The Kidnapping of the President
The Kidnapping of the President is a 1980 Canadian-American political thriller film starring William Shatner, Hal Holbrook, Van Johnson and Ava Gardner. It was produced and directed by George Mendeluk and co-produced by John Ryan from a screenplay by Richard Murphy and Charles Templeton, based on Templeton's novel. The original music was by Nash the Slash and Paul Zaza and the cinematography by Mike Molloy. The film was made by Presidential Films and Sefel Films and distributed by Crown International Pictures.
|The Kidnapping of the President|
Theatrical film poster
|Directed by||George Mendeluk|
|Produced by||George Mendeluk|
|Written by||Richard Murphy|
|Music by||Nash the Slash|
|Edited by||Michael MacLaverty|
|Distributed by||Crown International Pictures|
During a diplomatic visit to Toronto, President Adam Scott (Hal Holbrook) was warned by Secret Service Agent Jerry O'Connor (Shatner) about a potential life threat. Ignoring his warning, the President is abducted by South American terrorist, Roberto Assanti (Miguel Fernandes), along with his female accomplice, for political pursuits and personal profits.
While held captive in an armored truck booby-trap with high explosives, ineffective bribes occurred due to the Secret Service unable to meet the terrorists' high demands - $100 million worth in diamonds along with two airplanes by the midnight deadline. With the explosives timed to detonate at midnight, Agent Shatner has to find a way into the truck to rescue the President, Vice President Ethan Richards (Van Johnson), and the Vice President's wife Beth (Ava Gardner) before it detonates.
Agent Shatner eventually gets one of Assanti's terrorist group members to turn on Assanti, which caused Assanti's sister to die. Agent Shatner learns Assanti's plan for the President and develops a plan for his own to help save the President - go through the engine and firewall with a cutting torch.
- William Shatner as Jerry O'Connor
- Hal Holbrook as President Adam Scott
- Van Johnson as Vice President Ethan Richards
- Ava Gardner as Beth Richards
- Miguel Fernandes as Roberto Assanti
- Cindy Girling as Linda Steiner
- Elizabeth Shepherd as Joan Scott
- Michael J. Reynolds as MacKenzie
- Gary Reineke as Deitrich
- Maury Chaykin as Harvey Cannon
- Murray Westgate as Archie Standler
- Ken Anderson as Willis
- Sully Boyar as FBI Chief
- Aubert Pallascio as Prime Minister
- Virginia Podesser as Prime Minister's Wife
The Kidnapping of the President was based on Charles Templeton's 1977 bestseller novel, of the same name. The film differs from the novel since the novel set the kidnapping in New York City's Herald Square, and the subsequent siege in nearby Times Square. Meanwhile, the film placed the kidnapping scene in Templeton's home city, Toronto, and the mob, chase, and explosion scenes in Nathan Phillips Square. Cast members found Toronto to be a nice and interesting city with an admirable lack of condescension.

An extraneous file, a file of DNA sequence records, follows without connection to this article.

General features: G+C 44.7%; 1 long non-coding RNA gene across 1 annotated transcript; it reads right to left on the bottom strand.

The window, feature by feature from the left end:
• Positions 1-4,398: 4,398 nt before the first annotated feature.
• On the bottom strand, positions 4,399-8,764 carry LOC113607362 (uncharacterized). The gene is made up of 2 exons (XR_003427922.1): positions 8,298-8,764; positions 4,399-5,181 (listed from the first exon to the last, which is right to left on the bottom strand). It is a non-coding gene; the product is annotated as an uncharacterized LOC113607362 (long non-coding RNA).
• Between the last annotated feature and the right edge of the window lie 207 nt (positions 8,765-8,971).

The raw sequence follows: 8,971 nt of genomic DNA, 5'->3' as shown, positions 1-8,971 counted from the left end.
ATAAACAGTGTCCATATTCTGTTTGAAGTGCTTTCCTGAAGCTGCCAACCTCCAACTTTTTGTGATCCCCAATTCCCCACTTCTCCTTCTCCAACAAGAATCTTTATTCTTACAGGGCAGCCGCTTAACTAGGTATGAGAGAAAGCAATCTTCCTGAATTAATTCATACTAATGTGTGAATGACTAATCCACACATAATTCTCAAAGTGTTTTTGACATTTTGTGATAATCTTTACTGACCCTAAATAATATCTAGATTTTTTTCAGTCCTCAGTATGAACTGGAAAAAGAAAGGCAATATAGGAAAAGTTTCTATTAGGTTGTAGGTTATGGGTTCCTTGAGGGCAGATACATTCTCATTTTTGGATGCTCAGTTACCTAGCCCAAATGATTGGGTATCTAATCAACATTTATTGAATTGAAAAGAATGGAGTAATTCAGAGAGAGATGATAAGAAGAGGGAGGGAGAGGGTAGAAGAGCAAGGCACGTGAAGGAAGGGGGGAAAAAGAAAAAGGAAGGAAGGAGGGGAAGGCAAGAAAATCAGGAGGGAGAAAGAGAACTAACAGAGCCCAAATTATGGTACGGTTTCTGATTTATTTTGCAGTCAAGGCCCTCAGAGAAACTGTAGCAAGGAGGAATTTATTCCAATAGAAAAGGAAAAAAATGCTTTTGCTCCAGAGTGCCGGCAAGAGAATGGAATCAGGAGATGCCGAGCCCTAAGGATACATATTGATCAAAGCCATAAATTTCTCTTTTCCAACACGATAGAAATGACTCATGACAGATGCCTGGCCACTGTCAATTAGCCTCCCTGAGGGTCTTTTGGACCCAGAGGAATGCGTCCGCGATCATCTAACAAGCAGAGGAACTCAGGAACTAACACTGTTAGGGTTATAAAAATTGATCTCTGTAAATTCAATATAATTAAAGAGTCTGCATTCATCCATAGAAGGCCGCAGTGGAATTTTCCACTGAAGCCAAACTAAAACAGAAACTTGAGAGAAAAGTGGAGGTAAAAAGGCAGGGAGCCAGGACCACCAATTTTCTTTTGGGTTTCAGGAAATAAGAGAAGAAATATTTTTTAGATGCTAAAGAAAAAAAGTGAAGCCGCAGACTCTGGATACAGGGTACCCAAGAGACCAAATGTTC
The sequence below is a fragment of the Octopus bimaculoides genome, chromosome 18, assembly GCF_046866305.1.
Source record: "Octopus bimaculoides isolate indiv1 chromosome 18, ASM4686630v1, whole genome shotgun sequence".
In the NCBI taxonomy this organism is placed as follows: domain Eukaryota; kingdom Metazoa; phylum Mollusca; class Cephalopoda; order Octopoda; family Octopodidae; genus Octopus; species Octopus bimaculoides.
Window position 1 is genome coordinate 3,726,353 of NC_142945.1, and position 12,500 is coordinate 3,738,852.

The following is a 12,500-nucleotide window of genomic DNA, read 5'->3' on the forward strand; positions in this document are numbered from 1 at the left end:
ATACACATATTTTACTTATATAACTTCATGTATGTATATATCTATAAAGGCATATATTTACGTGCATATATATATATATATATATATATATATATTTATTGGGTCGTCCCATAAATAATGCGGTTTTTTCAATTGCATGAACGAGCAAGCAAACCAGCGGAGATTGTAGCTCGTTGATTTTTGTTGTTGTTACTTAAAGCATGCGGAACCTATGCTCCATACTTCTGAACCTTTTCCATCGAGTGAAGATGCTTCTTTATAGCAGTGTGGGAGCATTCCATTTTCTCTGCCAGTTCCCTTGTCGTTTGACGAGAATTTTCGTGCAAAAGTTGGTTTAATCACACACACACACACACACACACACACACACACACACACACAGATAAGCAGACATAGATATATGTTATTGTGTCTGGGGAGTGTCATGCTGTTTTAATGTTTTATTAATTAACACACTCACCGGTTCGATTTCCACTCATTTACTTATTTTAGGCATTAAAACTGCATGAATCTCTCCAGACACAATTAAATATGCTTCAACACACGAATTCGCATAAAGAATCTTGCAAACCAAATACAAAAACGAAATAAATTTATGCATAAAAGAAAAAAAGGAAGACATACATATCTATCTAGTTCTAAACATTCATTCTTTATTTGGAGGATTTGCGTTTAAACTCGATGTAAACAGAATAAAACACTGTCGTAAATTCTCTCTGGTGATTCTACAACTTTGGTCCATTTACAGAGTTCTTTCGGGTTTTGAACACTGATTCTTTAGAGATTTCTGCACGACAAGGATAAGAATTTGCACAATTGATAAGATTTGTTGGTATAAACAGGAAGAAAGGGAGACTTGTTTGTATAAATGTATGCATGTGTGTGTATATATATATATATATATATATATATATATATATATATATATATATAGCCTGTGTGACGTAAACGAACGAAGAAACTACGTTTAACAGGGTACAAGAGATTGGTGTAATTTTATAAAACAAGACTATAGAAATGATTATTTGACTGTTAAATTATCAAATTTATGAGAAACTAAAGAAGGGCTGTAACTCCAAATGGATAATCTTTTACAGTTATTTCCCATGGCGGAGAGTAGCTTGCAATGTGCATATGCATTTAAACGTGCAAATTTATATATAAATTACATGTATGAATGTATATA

Although the novel and the film have its differences, senior feature writer at The Globe and Mail, Stephen Godfrey found "the film is as easy to 'read' as the book apparently was. The inevitable cross-cutting - from fanatical terrorists to the presidential cavalcade, and later from a nearly unflappable security man (William Shatner) in Toronto - is well handed."
The film received lukewarm ratings overall. It has received a lot of talk from the New York Post and the Newark Star Ledger as well as outstanding reviews from Bergen Records and other newspaper organizations.
Unlike Bergen Records and other newspapers, Janet Maslin, from The New York Times, disagreed with the reviews because she thought the plot was not fresh enough to be frightening and the characters were not brave enough to do anything new.
Chris Lowry, a writer for Film Reviews, found Medneluk's directing uninspiring and Murphy's screenplay mediocre for an action movie. Lowry stated, "the film disorients and disturbs the audience at the outset" since the subject of kidnapping a President isn't a funny concept in general. He expected the editing to be better as well since the readers of the novel were aware that the setting is different in the film compared to the novel.
Awards and NominationsEdit
Best Achievement in Film Editing - Michael MacLaverty
Best Achievement in Overall Sound - Mike Hoogenboom, Douglas Ganton, and Nolan Roberts
- The Kidnapping of the President (1980), retrieved 2018-04-03
- "President-napping gory but enjoyable: Canadian movie skilfully made". The Globe and Mail, September 20, 1980.
- Perozak Smindak, Helen (August 24, 1980). "Mendeluk's movie, "The Kidnapping of the President" premieres" (PDF). The Ukrainian Weekly.
- Lowry, Chris (1980). "Film Reviews/George Mendeluk's The Kidnapping of the President". Cinema Canada. 0 (0). ISSN 1918-879X.
- The Kidnapping of the President, retrieved 2018-04-01